The introduction of consumer directed care has transformed home care. Darrell Price, principal and national head of health and aged care at Grant Thornton Australia, explains, “Consumers have more choice of providers, services and pricing models and competition is mounting.”
Meanwhile, as competition has increased, scrutiny of the quality of care has resulted in a royal commission putting the sector under pressure and investigating care quality in residential facilities, retirement living and in-home care. With squeezed margins, a lot of the not-for-profit organisations are struggling.
Another challenge for the region is the supply of skilled workers to service expanding demand in the healthcare sector.
Shoichiro Mitani, partner at Grant Thornton Japan, says, “In Japan, a shortage of skilled workers has become a serious problem across a range of industries, and is particularly acute in aged care and medical services. Ageing populations and declining birth rates in other countries will also make it extremely difficult for Japan to recruit exceptional international workers.”
Just as businesses across APAC face up to the potential challenges presented by this ageing population, it is clear there are significant opportunities for businesses in the region.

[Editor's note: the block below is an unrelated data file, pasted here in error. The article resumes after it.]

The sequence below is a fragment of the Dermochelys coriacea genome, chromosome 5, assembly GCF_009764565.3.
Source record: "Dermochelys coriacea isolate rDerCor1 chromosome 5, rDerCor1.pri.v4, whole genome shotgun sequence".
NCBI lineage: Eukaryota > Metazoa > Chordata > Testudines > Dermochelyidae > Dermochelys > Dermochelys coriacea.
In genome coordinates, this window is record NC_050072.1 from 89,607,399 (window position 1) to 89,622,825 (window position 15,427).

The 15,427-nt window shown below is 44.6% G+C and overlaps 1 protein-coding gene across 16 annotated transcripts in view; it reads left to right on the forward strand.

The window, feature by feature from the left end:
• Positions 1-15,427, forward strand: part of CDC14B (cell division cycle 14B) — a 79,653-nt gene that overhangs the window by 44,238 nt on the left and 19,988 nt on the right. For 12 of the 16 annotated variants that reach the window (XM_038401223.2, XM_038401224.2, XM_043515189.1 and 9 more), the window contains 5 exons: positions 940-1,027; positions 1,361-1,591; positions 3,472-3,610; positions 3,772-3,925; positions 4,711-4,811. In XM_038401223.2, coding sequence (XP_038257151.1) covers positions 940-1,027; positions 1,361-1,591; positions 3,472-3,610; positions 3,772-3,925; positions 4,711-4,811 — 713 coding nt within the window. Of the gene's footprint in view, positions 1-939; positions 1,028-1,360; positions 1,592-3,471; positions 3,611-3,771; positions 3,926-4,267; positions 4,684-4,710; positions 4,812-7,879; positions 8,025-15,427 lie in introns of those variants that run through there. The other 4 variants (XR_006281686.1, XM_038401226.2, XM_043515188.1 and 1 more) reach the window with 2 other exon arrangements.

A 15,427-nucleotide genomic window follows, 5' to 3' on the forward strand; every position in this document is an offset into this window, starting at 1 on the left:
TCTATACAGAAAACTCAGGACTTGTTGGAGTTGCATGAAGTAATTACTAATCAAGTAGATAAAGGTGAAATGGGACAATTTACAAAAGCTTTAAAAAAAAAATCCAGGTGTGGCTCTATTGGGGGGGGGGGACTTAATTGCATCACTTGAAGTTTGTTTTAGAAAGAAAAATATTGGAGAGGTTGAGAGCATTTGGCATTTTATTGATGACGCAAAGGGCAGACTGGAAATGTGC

Far from a gloomy scenario, as APAC ages faster than other global regions, so there is the potential to develop businesses and solutions that can later be exported globally.
Broad opportunities for healthcare investors
Despite the headwinds, the opportunities for lending to the health and aged care industry in the region are broad. Almost half the participants at a recent Grant Thornton Banker’s Boot Camp in Australia nominated the health and aged care sector as having the most robust prospects for future lending growth.
“There is increasing interest from the private equity sector in aged care. In the process of increasing competition and diversification of the market, private equity firms have realised there is money to be made in consolidations,” says Mr Price.
Some investment opportunities are born out of new trends and new business models. As Mr Price explains, in the US, “university hospitals are creating hub and spoke facilities, building little day surgeries and overnight stay surgeries providing basic services, with the main hospitals servicing more complex procedures”.